How To Play Backgammon
There are two kinds of people. Those that love backgammon, and those that don't know how to play backgammon. For those that don't know how to play backgammon but were always curious, the rules are not terribly complicated. One can learn how to play backgammon in about ten minutes, when paying attention.
The backgammon board is set up to have four quadrants with six triangles, or "points" in each quadrant. The points are numbered from 24 to 1, with 24 being the upper right point on the outer board, and then so forth going down counterclockwise. Two checkers are placed on each players 24 point, five on each players 13 point, three on the 8 point, and five checkers for each six point. The end result should evoke a mirror image of separate colors.
The first player rolls both dice and then must move a checker the corresponding number of spaces that is equal to one of the dice. He must then move a second checker the amount of spaces indicated on the second die. He may move one checker the amount of total spaces, but only if both individual numbers are not occupied by two or more checkers of his or her opponent. Motion continues counterclockwise for each player. If you can't move any of your checkers because both of the numbers indicated on the dice lead to points that are filled up, you must forfeit your turn. If, however, you roll doubles, you are granted the opportunity to move your checkers twice as many times. For instance, if you rolled two fours, you can move one checker four spaces, another checker four spaces, and then you are allowed to repeat the process again. You may also, in that instance, move a checker eight spaces if the four space is not taken, and then move another checker eight more spaces.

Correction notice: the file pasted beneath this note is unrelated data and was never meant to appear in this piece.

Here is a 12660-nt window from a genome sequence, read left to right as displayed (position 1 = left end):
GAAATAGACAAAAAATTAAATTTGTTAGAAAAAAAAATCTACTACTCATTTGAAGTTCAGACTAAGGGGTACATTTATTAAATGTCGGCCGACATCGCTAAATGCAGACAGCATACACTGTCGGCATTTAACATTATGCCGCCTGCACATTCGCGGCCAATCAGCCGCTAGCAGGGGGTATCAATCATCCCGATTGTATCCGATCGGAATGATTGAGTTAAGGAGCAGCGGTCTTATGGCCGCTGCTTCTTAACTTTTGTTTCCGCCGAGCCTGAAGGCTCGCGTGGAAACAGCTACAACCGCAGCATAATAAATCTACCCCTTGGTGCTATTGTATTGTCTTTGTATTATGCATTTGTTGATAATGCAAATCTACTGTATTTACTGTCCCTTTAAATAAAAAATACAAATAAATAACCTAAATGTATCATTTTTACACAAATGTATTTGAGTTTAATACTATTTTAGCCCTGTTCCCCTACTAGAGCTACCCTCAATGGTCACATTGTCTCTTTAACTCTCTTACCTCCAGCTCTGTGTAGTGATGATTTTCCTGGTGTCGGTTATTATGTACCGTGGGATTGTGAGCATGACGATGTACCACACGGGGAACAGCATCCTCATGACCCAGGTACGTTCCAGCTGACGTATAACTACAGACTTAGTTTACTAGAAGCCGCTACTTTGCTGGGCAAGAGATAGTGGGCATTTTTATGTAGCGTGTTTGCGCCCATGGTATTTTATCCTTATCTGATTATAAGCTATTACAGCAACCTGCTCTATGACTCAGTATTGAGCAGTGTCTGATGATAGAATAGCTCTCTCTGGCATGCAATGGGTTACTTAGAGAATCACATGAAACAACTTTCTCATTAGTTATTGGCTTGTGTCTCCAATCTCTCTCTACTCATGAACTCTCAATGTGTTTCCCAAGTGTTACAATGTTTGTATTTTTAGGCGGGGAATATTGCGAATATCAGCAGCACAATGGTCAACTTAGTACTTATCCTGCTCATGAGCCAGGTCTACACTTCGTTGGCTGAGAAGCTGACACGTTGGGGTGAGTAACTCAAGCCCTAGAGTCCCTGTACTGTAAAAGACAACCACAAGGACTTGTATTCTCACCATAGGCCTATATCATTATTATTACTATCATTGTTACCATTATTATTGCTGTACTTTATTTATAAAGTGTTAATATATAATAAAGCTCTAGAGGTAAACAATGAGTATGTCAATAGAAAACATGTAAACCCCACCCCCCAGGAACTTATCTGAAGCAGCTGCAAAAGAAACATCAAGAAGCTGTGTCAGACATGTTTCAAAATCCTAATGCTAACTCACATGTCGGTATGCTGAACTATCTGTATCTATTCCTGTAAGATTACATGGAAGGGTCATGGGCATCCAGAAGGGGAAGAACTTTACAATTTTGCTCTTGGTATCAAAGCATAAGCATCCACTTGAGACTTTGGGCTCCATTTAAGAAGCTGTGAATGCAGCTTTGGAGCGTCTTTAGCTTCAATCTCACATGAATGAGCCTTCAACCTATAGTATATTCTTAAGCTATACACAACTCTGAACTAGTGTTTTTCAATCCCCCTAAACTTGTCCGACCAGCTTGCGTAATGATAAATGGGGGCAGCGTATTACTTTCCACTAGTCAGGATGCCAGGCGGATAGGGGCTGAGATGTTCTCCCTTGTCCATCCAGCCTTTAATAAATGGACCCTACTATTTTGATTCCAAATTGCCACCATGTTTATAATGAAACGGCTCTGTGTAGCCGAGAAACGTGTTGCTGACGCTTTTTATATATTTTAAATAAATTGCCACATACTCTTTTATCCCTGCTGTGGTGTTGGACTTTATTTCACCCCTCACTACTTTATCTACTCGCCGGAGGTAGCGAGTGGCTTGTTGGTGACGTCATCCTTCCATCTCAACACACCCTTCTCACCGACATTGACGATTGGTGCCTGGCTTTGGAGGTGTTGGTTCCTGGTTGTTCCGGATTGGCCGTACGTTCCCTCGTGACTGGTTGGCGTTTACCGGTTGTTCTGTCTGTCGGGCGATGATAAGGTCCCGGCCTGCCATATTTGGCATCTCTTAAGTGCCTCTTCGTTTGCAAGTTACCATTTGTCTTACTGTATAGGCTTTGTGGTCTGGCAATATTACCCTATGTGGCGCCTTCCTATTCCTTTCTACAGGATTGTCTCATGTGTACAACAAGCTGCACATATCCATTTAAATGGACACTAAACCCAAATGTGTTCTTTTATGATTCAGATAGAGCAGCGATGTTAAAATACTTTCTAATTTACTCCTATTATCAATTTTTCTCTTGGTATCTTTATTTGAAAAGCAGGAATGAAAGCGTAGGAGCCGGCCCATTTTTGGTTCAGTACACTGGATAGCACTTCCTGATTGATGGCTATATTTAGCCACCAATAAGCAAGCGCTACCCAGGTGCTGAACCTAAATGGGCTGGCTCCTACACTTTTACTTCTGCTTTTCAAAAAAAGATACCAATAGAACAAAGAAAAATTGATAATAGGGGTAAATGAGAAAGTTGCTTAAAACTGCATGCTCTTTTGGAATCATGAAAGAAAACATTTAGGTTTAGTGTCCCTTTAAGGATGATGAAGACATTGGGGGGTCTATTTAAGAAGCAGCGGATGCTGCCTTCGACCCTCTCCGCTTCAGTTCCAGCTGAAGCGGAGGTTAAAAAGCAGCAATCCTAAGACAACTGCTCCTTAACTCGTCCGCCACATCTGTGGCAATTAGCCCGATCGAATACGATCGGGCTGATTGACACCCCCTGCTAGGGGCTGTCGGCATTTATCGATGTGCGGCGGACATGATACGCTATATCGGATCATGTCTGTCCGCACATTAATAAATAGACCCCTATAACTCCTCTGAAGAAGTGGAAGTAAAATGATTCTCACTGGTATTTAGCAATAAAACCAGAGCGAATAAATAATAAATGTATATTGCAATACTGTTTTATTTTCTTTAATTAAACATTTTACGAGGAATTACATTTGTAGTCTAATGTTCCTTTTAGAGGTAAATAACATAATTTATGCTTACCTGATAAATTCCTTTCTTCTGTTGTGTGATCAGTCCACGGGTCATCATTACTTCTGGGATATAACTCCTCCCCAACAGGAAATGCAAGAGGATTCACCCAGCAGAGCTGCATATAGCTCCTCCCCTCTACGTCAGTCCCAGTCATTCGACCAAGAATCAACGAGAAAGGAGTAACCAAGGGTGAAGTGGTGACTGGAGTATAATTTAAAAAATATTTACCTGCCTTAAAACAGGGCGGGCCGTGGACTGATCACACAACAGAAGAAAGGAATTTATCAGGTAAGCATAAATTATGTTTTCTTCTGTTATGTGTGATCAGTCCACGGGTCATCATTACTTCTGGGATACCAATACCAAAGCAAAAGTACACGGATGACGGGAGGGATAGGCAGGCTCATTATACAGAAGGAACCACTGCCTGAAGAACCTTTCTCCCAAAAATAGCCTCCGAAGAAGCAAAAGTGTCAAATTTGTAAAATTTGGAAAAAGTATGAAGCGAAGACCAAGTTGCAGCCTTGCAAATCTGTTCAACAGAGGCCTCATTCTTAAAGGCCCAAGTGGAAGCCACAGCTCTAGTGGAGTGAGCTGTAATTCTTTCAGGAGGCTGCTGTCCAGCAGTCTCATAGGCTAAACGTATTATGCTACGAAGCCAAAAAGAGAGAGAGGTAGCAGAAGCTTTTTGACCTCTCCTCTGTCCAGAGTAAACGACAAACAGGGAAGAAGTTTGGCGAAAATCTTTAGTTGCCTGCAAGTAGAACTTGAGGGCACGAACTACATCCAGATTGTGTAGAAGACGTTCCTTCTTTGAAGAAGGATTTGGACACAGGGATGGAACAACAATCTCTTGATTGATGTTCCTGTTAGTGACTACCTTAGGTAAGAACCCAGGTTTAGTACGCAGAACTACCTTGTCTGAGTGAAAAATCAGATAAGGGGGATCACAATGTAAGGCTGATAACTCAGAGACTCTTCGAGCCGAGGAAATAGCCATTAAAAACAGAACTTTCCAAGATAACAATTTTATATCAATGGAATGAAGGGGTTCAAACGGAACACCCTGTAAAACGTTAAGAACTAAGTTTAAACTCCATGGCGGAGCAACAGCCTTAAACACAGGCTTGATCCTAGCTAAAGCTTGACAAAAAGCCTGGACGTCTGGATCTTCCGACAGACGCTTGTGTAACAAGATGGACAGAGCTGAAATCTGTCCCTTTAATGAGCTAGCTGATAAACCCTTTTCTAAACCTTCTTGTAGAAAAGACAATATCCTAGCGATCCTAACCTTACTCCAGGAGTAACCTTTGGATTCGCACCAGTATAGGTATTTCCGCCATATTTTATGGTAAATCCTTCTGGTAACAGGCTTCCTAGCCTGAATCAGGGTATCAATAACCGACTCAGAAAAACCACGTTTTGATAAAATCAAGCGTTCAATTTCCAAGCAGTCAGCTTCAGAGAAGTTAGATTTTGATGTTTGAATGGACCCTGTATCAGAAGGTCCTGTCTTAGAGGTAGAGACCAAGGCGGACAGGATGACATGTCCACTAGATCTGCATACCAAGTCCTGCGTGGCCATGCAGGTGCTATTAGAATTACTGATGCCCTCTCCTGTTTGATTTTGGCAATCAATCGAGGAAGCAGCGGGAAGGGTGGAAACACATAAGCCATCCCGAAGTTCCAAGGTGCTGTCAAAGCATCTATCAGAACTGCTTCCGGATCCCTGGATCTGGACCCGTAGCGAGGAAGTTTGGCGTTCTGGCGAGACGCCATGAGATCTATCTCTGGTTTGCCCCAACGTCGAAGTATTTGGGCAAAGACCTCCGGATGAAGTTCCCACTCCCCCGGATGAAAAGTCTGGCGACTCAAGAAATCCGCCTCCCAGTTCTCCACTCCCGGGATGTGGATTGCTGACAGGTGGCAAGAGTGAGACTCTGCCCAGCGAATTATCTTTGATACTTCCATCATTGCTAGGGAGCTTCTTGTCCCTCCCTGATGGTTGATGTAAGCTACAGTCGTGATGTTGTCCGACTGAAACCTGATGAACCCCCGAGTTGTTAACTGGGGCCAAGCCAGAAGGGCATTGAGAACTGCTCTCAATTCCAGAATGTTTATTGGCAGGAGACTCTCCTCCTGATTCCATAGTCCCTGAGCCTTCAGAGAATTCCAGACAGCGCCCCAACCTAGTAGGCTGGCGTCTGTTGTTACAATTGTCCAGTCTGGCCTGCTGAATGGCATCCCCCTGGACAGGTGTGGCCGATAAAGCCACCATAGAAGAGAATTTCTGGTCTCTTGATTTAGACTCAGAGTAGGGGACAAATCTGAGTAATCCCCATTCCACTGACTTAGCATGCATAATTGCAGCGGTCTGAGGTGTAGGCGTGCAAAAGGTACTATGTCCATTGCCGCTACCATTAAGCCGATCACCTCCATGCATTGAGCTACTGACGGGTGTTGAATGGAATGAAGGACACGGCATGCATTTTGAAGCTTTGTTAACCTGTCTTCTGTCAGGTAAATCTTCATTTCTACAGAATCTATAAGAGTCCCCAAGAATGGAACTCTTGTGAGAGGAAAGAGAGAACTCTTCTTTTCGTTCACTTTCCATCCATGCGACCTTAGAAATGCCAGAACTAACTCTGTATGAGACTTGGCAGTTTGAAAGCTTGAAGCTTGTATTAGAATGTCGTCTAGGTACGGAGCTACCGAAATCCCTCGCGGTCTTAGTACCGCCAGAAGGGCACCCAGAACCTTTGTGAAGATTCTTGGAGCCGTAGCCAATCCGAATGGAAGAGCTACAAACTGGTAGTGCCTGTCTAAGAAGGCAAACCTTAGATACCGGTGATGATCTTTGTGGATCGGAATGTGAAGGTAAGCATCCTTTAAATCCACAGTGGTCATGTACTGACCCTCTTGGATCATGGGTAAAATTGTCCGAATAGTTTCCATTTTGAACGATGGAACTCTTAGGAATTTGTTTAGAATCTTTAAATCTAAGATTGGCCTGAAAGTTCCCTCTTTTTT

If you should land on a space that your opponent is on, he or she must put their checker on the 'bar'. This is the hinged space between the quadrants.
Once you have moved all your checkers onto your side, or "home board", you can begin bearing off. This process is done by rolling the dice and trying to match one or both of the dice numbers to the corresponding numbers of the points where your checkers reside. If you make a match, you may remove that checker. You will continue until all the checkers are removed from your home board. Once this is done, you have officially won your first game of backgammon!